Joyful, Joyful, We Adore Thee, the Big Sing at Royal Albert Hall, London
If you’ve read The Hitchhiker’s Guide to the Galaxy, or better, listened to the audio book version read by the late, lamented author Douglas Adams, you know that the climax involves the spaceship’s computer singing “You’ll Never Walk Alone” in the face of impending disaster.
If you remember that you’ll understand why I had trouble keeping a straight face at church on a recent Sunday when that song was sung as a duet for the offertory. It was beautifully done. It really was.
Yet while I don’t think I showed any emotion externally, inside I was laughing hysterically.
I think the audio book, which we listened to on our drive down here, has ruined that song for me permanently.
Remember when you took those standardized tests in school and you had to decipher analogies? Here’s one that came to mind the other day:
Humphrey:McGovern :: Clinton:Sanders
Do you remember 1972? We managed to get George McGovern the Democratic presidential nomination over establishment candidate Hubert Humphrey.
And do you remember the general election? At Pitzer College I finished my dinner quickly in the dining room at McConnell Center and headed for the TV room in my dorm, Holden Hall. I never even made it to the TV room before women coming out said, “Don’t bother. It’s all over.” We got four more years of Nixon.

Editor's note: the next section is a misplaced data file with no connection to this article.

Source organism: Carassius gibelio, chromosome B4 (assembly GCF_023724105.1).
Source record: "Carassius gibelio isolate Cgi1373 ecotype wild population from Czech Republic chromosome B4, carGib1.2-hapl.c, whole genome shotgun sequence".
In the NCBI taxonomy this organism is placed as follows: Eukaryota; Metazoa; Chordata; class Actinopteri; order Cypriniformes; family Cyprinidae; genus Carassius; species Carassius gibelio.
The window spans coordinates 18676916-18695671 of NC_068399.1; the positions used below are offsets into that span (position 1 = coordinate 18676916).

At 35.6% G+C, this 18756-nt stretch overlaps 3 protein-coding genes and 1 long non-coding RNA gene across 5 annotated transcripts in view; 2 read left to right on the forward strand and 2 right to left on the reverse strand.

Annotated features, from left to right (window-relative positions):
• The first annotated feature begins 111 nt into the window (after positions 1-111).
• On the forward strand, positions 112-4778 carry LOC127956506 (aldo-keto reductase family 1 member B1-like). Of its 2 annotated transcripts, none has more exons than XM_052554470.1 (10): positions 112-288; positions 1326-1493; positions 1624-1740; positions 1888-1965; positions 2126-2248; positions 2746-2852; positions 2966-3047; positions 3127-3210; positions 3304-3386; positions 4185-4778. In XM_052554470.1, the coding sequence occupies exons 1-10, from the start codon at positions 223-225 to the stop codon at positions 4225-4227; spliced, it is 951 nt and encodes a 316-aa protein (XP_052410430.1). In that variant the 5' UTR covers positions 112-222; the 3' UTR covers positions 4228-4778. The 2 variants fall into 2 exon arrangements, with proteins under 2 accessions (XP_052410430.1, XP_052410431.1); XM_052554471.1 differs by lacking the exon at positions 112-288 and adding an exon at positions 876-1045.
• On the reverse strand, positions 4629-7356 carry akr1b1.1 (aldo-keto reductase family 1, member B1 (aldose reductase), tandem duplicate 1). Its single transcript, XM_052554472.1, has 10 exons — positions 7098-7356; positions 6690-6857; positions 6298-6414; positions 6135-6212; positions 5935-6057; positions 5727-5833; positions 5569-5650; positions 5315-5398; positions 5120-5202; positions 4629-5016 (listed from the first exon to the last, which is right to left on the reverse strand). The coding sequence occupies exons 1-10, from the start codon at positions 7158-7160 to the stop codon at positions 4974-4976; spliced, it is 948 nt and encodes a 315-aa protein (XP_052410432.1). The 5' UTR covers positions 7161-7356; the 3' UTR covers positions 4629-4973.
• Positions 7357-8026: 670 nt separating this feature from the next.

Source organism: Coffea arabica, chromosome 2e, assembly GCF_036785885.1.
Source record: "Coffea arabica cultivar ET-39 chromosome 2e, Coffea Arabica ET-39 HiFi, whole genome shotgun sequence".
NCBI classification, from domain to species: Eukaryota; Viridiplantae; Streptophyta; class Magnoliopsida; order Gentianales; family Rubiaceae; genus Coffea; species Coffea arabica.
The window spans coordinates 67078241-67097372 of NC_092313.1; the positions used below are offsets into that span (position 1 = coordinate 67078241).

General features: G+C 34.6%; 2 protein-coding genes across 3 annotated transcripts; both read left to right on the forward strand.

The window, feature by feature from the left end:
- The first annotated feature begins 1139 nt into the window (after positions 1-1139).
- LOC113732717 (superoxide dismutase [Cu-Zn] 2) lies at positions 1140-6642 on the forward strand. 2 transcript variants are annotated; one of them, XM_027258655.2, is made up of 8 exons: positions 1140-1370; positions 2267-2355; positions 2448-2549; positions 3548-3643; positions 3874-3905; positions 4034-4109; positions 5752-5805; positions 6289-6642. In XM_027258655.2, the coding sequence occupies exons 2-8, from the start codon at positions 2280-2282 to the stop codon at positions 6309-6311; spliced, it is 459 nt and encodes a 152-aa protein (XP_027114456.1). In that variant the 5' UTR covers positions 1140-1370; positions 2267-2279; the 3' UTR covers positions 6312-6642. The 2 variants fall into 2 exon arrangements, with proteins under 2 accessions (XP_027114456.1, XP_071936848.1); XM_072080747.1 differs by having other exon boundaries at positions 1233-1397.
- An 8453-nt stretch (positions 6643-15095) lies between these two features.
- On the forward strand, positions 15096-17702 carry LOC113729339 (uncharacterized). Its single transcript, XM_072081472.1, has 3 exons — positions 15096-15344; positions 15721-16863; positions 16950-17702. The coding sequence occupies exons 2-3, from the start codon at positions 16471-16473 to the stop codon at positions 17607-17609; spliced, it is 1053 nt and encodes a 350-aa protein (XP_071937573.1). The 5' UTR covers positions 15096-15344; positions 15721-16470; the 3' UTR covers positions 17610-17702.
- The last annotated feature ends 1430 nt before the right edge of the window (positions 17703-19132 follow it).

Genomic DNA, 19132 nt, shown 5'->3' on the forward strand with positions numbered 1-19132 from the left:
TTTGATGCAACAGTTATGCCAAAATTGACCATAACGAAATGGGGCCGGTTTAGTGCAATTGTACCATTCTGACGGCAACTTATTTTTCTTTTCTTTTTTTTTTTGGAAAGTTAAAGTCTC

For my friends who are Democrats, I ask that you think about that before you cast your vote in your state’s primary next year.
We have a lot of landscaping outside our house here at Four Seasons in Hemet. Even with the transition of the front lawn to artificial turf, there are plenty of plants front and back. And where there are plants there are weeds.
So Terry and I spend time pruning roses and other plants and pulling the weeds that inevitably come up.
There is something therapeutic about pulling weeds. First of all it gives me the opportunity to listen to a Great Courses lecture or two. But there is another dimension.Somehow pulling physical weeds is cathartic in the sense that I am simultaneously pulling mental and emotional weeds.
That is a Good Thing.
One of the first decisions Terry and I made about our new home was to replace the front lawn with artificial turf.
A lawn on the West Coast does not make sense in the best of times. The idea of a lawn works well if you are in the British Isles or in New England where the weather supports such landscaping. As much as we love our lawns they require a lot of water, which is scarce enough even when we are not in a drought.
Artificial turf was not our only option, but we considered it to be the best option. Recent legislation and an executive order by Governor Jerry Brown mean that homeowners’ associations cannot prevent homeowners from letting their lawns go brown during a declared drought. But we wanted to be good citizens of our new community, and brown lawns are not looked on favorably by homeowners, the board and architectural committee, or the management company. Terry and I don’t like the look of a brown lawn for that matter.